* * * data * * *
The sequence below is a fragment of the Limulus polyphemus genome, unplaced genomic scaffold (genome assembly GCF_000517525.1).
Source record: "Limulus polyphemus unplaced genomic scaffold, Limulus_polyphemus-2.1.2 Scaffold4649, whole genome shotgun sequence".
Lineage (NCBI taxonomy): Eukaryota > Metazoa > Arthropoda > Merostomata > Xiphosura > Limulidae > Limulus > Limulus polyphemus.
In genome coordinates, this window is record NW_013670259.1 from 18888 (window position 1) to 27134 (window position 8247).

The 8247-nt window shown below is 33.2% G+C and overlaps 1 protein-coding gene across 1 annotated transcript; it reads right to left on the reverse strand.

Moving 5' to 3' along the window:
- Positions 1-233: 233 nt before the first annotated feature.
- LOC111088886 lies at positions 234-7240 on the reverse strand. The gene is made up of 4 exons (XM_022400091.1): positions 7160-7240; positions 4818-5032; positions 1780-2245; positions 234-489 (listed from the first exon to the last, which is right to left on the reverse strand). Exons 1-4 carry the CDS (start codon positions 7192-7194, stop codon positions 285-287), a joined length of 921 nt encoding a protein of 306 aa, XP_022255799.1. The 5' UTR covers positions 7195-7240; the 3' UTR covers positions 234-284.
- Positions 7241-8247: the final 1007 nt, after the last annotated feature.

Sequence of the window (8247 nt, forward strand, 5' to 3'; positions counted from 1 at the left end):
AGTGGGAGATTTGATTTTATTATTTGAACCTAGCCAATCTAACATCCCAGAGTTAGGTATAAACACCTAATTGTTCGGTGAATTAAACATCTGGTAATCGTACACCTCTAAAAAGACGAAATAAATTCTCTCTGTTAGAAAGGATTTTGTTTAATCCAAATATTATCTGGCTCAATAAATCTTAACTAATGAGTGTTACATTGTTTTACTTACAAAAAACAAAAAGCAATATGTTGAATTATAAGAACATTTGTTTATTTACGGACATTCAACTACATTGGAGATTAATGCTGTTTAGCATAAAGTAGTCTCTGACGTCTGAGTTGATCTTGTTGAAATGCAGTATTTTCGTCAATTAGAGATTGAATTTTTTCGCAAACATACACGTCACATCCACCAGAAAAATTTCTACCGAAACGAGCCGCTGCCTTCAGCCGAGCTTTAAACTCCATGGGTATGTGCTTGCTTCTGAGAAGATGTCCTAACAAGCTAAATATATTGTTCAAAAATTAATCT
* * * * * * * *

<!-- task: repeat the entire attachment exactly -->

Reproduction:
The sequence below is a fragment of the Limulus polyphemus genome, unplaced genomic scaffold (genome assembly GCF_000517525.1).
Source record: "Limulus polyphemus unplaced genomic scaffold, Limulus_polyphemus-2.1.2 Scaffold4649, whole genome shotgun sequence".
Lineage (NCBI taxonomy): Eukaryota > Metazoa > Arthropoda > Merostomata > Xiphosura > Limulidae > Limulus > Limulus polyphemus.
In genome coordinates, this window is record NW_013670259.1 from 18888 (window position 1) to 27134 (window position 8247).

The 8247-nt window shown below is 33.2% G+C and overlaps 1 protein-coding gene across 1 annotated transcript; it reads right to left on the reverse strand.

Moving 5' to 3' along the window:
- Positions 1-233: 233 nt before the first annotated feature.
- LOC111088886 lies at positions 234-7240 on the reverse strand. The gene is made up of 4 exons (XM_022400091.1): positions 7160-7240; positions 4818-5032; positions 1780-2245; positions 234-489 (listed from the first exon to the last, which is right to left on the reverse strand). Exons 1-4 carry the CDS (start codon positions 7192-7194, stop codon positions 285-287), a joined length of 921 nt encoding a protein of 306 aa, XP_022255799.1. The 5' UTR covers positions 7195-7240; the 3' UTR covers positions 234-284.
- Positions 7241-8247: the final 1007 nt, after the last annotated feature.

Sequence of the window (8247 nt, forward strand, 5' to 3'; positions counted from 1 at the left end):
AGTGGGAGATTTGATTTTATTATTTGAACCTAGCCAATCTAACATCCCAGAGTTAGGTATAAACACCTAATTGTTCGGTGAATTAAACATCTGGTAATCGTACACCTCTAAAAAGACGAAATAAATTCTCTCTGTTAGAAAGGATTTTGTTTAATCCAAATATTATCTGGCTCAATAAATCTTAACTAATGAGTGTTACATTGTTTTACTTACAAAAAACAAAAAGCAATATGTTGAATTATAAGAACATTTGTTTATTTACGGACATTCAACTACATTGGAGATTAATGCTGTTTAGCATAAAGTAGTCTCTGACGTCTGAGTTGATCTTGTTGAAATGCAGTATTTTCGTCAATTAGAGATTGAATTTTTTCGCAAACATACACGTCACATCCACCAGAAAAATTTCTACCGAAACGAGCCGCTGCCTTCAGCCGAGCTTTAAACTCCATGGGTATGTGCTTGCTTCTGAGAAGATGTCCTAACAAGCTAAATATATTGTTCAAAAATTAATCT